Prof. JIANG Zhigang
ROOM 9004, Hefei National Laboratory Building
The topological nature of a material is not only reflected on the surfaces or along the edges but also hidden inside the material in the bulk electronic structure. In this talk, I will describe how the bulk-sensitive magneto-infrared spectroscopy technique can be used to probe the electronic structure topology. I will use transition-metal pentatellurides (ZrTe5, Dirac semimetals) and monopnictides (NbP, Weyl semimetals) as material examples. For ZrTe5, we find that the observed Landau level transitions are similar to that in graphene but with a finite mass and the Zeeman effect opens the inverted band gap due to the large g-factor in the materials. For the NbP, we find that the magnetic field opens a sizable gap at the charge neutrality point (Weyl annihilation) due to the finite coupling between the Weyl points and a new optical transition rule appears when the magnetic field breaks the axial symmetry. For both material systems, a semiquantitative agreement between the experiment and the effective Hamiltonian model calculation is achieved.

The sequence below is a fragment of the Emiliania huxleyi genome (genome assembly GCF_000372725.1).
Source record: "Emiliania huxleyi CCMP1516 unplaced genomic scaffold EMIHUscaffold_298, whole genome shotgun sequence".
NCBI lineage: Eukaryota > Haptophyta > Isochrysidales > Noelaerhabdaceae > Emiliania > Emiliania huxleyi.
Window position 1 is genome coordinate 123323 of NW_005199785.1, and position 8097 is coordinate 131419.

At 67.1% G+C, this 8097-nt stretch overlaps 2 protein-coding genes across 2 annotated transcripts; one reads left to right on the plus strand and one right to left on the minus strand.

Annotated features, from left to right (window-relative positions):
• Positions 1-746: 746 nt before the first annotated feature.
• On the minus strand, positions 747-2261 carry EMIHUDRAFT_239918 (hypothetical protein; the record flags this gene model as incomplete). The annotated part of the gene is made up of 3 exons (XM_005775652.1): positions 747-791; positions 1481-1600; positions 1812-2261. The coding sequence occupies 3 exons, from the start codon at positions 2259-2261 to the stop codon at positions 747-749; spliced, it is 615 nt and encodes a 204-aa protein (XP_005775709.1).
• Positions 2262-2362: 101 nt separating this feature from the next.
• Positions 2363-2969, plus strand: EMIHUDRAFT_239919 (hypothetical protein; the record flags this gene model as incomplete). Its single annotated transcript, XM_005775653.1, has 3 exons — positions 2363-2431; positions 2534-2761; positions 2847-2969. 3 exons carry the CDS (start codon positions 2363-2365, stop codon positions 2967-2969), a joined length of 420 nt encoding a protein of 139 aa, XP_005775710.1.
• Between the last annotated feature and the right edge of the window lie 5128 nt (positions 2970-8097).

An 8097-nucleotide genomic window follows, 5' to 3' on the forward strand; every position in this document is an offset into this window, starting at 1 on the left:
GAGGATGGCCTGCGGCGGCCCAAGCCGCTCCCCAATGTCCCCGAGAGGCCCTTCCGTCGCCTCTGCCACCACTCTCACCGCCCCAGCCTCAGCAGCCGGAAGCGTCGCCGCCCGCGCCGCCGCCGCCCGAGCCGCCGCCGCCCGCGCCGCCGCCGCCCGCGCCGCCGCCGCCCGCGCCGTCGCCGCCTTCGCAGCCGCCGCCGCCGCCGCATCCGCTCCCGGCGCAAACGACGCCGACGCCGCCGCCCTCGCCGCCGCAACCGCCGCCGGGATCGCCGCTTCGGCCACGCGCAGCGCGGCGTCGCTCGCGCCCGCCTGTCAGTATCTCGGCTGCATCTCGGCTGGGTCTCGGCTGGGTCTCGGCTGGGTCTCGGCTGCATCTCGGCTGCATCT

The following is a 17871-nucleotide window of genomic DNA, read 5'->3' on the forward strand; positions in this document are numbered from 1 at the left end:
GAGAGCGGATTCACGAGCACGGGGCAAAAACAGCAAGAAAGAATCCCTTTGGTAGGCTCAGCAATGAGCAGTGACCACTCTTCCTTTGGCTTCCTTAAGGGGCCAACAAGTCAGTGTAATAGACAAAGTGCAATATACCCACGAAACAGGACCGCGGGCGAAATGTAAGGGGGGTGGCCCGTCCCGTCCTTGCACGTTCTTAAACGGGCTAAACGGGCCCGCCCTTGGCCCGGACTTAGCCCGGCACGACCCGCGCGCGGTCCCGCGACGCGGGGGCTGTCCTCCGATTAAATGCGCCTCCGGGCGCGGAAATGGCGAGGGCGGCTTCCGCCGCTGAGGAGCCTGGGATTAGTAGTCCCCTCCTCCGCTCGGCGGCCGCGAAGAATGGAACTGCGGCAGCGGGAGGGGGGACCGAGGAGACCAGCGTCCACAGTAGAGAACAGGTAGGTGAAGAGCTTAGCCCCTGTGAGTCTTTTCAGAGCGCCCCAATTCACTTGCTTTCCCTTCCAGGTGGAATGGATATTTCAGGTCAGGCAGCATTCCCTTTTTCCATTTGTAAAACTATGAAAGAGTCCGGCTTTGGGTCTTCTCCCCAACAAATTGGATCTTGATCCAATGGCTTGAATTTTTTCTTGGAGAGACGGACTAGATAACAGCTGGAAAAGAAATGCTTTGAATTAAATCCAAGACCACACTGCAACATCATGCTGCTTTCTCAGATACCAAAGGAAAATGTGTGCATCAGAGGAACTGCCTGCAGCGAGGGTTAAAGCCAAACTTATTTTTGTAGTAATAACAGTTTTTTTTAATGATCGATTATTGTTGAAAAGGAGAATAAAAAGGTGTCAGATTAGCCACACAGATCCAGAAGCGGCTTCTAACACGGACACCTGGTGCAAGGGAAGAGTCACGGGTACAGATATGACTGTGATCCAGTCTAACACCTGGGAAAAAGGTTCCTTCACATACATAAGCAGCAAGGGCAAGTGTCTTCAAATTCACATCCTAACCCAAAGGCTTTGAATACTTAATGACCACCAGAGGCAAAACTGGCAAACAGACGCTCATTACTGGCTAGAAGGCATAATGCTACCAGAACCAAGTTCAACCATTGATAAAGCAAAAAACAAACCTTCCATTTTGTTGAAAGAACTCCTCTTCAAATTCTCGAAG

Zhigang Jiang is an Associate Professor of Physics at the Georgia Institute of Technology (Georgia Tech). He received his B.Sc. in Physics from Peking University in 1999 and Ph.D. in Physics from Northwestern University in 2005. He joined the faculty at Georgia Tech in 2008, after a joint postdoc experience among Columbia University, Princeton University, and the National High Magnetic Field Laboratory. His areas of research are in electronic transport and magneto-optical studies of quantum materials including graphene, topological insulators, and more recently Dirac and Weyl semimetals. He has authored 50+ research articles in impactful journals such as Nature, Science, Nature Physics, Nature Communications, PRL, JACS, Nano Lett., etc.
According to the latest Nature Publishing Index (NPI) Asia-Pacific and The Nature Publishing Index China, University of Science and Technology of China tops in Chinese universities again. The rankings are based on the number of papers that were published in Nature journals during the last 12 months.
This article came from News Center of USTC.